Railroad, including the necessary turnouts, branches, and switches:…165
The New York and Erie Railroad would supply Cook and company with all
iron rails, chains, spikes, castings, and all other iron materials required
for the superstructure or tracks.166 It was up to
Cook and Company to locate and buy the other materials needed to perform
the work. The railroad company also clearly specified in the agreement
that all work was to be performed "without the use of ardent spirits."
The contract was also specific concerning a timetable for work. It stated:
The work shall be commenced on the first day of July next or
as soon as the Company shall have acquired a title to the roadway and
shall be completed from Binghamton aforesaid to the Village of Owego,
on or before the first day of June one thousand eight hundred and forty
nine, and to Elmira on or before the first day of October thereafter,
and the remainder to the Corning Depot Ground or on before the first day
of December of the same year.168
The New York and Erie Railroad agreed to pay to the contractor predetermined
amounts for certain work or materials supplied:
For excavation of Earth (sand, gravel, loam, quicksand) 20¢/ cubic
For excavating rocks90¢/ cubic yd.
For all masonry work $7/ cubic yd.
For all iron found by Cook & Co. 12½¢/ lb.
For laying superstructure $650 for each mile of single track
For clearing and grubbing $275 / mile for the entire distance from Binghamton
For switches $50/ switch
For crossties supplied 44¢ each 169
Originally, the members of Cook and Company received the railroad income
certificates as agreed. However, it was later agreed, by both parties,
that the contractors turn in their income certificates in exchange for
four million dollars in mortgage bonds to run for ten years at seven percent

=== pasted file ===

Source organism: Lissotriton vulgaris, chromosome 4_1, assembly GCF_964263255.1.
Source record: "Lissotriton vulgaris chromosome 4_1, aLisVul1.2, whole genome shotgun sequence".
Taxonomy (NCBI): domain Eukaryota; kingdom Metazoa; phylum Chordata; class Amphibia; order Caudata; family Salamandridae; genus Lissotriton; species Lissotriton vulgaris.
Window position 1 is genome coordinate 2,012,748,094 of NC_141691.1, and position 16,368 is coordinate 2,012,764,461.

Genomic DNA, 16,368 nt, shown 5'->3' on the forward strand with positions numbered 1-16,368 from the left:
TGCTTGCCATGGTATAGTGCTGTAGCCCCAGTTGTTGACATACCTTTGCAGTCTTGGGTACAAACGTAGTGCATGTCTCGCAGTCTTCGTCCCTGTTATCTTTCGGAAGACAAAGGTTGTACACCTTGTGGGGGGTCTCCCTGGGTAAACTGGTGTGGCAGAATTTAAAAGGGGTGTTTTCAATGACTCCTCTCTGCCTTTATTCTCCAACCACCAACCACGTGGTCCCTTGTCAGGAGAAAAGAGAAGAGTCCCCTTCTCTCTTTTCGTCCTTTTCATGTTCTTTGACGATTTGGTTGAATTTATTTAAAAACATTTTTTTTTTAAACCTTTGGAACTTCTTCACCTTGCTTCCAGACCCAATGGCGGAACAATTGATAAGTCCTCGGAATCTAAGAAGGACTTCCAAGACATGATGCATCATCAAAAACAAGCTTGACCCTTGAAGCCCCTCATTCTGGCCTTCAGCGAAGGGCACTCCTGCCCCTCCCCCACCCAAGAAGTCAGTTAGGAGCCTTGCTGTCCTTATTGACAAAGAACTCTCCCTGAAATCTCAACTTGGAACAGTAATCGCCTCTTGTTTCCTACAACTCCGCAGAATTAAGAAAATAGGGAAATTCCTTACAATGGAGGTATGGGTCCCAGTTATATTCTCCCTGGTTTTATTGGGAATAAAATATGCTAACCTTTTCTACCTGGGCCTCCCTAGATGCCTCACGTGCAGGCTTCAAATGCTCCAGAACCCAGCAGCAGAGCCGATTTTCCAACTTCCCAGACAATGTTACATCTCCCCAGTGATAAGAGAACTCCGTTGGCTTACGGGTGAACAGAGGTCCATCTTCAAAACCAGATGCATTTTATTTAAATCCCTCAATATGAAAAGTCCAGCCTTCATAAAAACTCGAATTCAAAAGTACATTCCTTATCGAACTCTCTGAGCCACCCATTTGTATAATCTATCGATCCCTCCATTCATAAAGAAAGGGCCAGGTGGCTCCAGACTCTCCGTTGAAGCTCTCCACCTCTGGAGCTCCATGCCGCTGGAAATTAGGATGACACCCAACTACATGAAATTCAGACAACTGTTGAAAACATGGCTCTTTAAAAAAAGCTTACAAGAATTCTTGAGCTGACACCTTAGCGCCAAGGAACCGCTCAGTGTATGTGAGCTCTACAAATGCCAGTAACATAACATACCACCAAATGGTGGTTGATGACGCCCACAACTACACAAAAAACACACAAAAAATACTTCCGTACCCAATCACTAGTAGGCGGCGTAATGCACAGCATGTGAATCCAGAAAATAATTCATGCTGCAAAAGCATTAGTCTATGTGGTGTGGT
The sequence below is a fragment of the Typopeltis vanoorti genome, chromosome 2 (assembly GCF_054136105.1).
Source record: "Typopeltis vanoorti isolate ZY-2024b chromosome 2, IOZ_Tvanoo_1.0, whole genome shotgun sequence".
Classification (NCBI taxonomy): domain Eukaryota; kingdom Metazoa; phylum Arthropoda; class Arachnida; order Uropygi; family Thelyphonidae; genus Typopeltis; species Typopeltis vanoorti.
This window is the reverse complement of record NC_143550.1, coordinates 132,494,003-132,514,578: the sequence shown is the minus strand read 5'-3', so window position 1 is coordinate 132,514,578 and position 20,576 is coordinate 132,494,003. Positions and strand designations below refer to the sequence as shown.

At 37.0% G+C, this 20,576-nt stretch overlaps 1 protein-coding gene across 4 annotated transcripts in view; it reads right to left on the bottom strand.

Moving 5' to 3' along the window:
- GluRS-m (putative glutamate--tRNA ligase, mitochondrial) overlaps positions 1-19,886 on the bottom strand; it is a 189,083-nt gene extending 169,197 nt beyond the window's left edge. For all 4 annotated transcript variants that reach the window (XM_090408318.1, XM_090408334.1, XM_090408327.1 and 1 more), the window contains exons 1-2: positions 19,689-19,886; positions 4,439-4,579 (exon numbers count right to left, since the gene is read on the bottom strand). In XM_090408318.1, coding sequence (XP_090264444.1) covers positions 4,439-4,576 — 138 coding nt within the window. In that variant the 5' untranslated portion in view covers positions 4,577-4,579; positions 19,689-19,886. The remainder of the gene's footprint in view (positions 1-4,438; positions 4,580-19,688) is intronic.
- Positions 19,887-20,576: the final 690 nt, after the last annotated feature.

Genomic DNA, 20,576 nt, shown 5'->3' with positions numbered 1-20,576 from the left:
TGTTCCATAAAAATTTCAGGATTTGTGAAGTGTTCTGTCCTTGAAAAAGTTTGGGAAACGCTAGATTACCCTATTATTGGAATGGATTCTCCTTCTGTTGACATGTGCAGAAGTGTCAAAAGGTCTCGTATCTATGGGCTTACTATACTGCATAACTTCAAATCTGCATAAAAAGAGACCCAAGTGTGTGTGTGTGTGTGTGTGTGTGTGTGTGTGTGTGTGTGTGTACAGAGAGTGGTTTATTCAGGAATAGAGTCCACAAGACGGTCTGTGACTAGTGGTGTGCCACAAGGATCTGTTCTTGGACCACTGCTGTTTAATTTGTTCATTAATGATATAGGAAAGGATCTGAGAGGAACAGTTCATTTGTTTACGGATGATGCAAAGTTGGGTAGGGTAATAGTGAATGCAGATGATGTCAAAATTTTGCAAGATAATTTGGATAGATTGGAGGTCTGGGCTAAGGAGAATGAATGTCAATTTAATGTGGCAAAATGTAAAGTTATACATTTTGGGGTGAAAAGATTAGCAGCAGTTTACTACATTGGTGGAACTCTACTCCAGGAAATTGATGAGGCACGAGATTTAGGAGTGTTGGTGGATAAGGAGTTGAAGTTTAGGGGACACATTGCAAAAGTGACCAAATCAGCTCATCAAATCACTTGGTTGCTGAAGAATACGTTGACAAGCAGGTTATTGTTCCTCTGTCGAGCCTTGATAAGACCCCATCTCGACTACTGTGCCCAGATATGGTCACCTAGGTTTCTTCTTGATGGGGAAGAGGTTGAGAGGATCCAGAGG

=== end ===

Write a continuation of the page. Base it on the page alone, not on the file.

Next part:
The option of converting the bonds into New York and Erie Railroad stock,
at any time before maturation of the bonds, was also extended to the contractors.170
Much of the work from Binghamton to Corning was done by sub-contractors,
with Cook and Company and the New York and Erie Railroad supplying the
necessary materials. James S. T. Stranahan, a member of Cook and Company,
Joseph White, and Horace G. Phelps served as sub-contractors from Elmira
to Corning and did much of that work.171 The arrangement
worked well, and the timetable agreed to was kept. Owego was reached right
on schedule on June first, 1849. Elmira saw the arrival of the railroad
on October second, 1849, and Corning was achieved on January first 1850.172
Actually, the Binghamton to Corning stretch of the railroad was the easiest
to build since the route was flat and well settled.173
The success of Cook and Company encouraged renewed interest in the New
York and Erie Railroad, and there was no further interruption in the construction
of the railway.174 Although the work of Cook and Company
was completed when the railroad reached Corning, John Magee and Constant
Cook were also significant in seeing the railroad's extension beyond Corning.
They had the contract to carry the railroad from Hornellsville to Friendship,
a distance of forty miles.175 Of that, twelve miles
was sub-contracted to a Horace R. Riddle. The contractors took from one-third
to three-eights of the contract price in stock.176
As the railroad construction pushed near Corning, alarm broke out in
the Canisteo Valley. Although the route of the railroad had been surveyed
to pass through that valley, the citizens there feared the influence of
Magee and Cook in Bath, situated in the Conhocton Valley, which the railroad
had bypassed.177 Many landowners in the Canisteo Valley
had hoped to sell land needed for the railroad and realize a large profit.
A rumor circulated that the railroad expected the route through the valley
to be donated and an alternate route was being considered.178
A large meeting was held in Cameron at Mrs. Jones' Tavern to discuss a